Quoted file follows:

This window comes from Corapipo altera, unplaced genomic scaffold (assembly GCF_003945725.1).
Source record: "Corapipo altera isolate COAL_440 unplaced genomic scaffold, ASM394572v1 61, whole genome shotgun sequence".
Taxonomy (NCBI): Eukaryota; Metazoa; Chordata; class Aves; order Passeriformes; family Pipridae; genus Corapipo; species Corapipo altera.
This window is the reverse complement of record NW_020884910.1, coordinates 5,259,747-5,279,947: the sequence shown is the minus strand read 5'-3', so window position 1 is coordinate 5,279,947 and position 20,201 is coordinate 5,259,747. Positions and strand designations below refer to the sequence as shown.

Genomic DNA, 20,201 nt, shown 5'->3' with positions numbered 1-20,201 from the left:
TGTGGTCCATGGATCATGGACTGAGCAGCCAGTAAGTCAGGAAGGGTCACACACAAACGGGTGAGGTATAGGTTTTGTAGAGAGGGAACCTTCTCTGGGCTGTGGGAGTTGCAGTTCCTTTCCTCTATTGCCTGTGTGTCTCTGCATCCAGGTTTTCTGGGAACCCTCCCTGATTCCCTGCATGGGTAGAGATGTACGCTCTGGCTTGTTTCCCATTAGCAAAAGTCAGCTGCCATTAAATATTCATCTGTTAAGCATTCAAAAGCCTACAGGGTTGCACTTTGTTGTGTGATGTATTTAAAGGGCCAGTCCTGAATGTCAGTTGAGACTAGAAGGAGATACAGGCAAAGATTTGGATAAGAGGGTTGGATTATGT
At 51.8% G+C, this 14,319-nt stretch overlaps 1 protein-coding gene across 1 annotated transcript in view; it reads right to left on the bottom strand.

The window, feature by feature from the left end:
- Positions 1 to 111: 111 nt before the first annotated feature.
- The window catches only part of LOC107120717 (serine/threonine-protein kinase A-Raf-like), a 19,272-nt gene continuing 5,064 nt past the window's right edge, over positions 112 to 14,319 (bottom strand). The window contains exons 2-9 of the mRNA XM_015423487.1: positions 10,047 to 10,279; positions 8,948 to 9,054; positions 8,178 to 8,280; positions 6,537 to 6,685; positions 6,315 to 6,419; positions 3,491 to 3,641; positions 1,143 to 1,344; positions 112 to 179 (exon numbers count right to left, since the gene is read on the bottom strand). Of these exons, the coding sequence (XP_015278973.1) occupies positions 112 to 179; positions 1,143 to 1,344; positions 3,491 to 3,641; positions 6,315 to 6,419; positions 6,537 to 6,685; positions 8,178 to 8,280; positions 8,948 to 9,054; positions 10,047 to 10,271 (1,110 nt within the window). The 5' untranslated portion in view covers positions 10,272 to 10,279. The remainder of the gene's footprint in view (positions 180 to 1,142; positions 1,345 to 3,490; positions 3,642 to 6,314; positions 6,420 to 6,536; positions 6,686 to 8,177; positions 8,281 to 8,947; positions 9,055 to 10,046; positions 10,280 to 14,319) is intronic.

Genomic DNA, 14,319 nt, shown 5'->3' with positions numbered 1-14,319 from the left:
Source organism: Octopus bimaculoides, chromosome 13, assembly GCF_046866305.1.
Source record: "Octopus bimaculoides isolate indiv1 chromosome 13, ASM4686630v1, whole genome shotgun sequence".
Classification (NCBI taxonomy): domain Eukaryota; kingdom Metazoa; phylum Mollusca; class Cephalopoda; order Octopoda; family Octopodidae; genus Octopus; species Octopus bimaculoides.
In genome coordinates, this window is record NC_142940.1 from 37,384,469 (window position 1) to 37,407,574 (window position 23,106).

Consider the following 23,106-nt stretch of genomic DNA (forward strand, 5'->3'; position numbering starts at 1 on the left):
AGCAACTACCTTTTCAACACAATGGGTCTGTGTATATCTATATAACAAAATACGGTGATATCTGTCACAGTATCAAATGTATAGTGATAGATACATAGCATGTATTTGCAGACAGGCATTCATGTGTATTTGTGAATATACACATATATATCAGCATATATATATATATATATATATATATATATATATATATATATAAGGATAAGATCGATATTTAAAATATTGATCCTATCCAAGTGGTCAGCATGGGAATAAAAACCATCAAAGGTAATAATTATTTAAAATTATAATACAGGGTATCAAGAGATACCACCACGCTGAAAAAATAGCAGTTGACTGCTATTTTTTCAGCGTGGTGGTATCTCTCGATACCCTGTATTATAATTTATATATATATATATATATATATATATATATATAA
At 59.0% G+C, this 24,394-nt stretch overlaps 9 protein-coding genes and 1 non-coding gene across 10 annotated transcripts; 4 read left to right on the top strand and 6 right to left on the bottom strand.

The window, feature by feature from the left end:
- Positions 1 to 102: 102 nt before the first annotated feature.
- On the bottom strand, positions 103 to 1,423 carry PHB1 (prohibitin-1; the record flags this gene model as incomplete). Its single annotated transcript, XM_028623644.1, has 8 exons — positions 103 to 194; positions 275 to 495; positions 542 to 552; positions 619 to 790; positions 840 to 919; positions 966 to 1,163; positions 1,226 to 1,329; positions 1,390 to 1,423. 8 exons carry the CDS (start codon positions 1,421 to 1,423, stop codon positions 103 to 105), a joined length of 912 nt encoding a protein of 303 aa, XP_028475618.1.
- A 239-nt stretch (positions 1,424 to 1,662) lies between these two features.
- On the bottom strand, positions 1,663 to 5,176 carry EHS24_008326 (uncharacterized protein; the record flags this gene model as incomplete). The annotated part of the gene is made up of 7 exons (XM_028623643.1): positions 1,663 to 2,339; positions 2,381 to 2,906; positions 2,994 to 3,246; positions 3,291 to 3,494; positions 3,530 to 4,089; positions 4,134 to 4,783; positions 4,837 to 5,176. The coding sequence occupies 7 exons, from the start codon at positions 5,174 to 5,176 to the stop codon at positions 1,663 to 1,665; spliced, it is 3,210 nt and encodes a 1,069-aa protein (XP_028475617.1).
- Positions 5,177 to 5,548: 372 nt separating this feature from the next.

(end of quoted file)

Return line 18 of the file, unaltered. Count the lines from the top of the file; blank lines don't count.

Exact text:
At 59.0% G+C, this 24,394-nt stretch overlaps 9 protein-coding genes and 1 non-coding gene across 10 annotated transcripts; 4 read left to right on the top strand and 6 right to left on the bottom strand.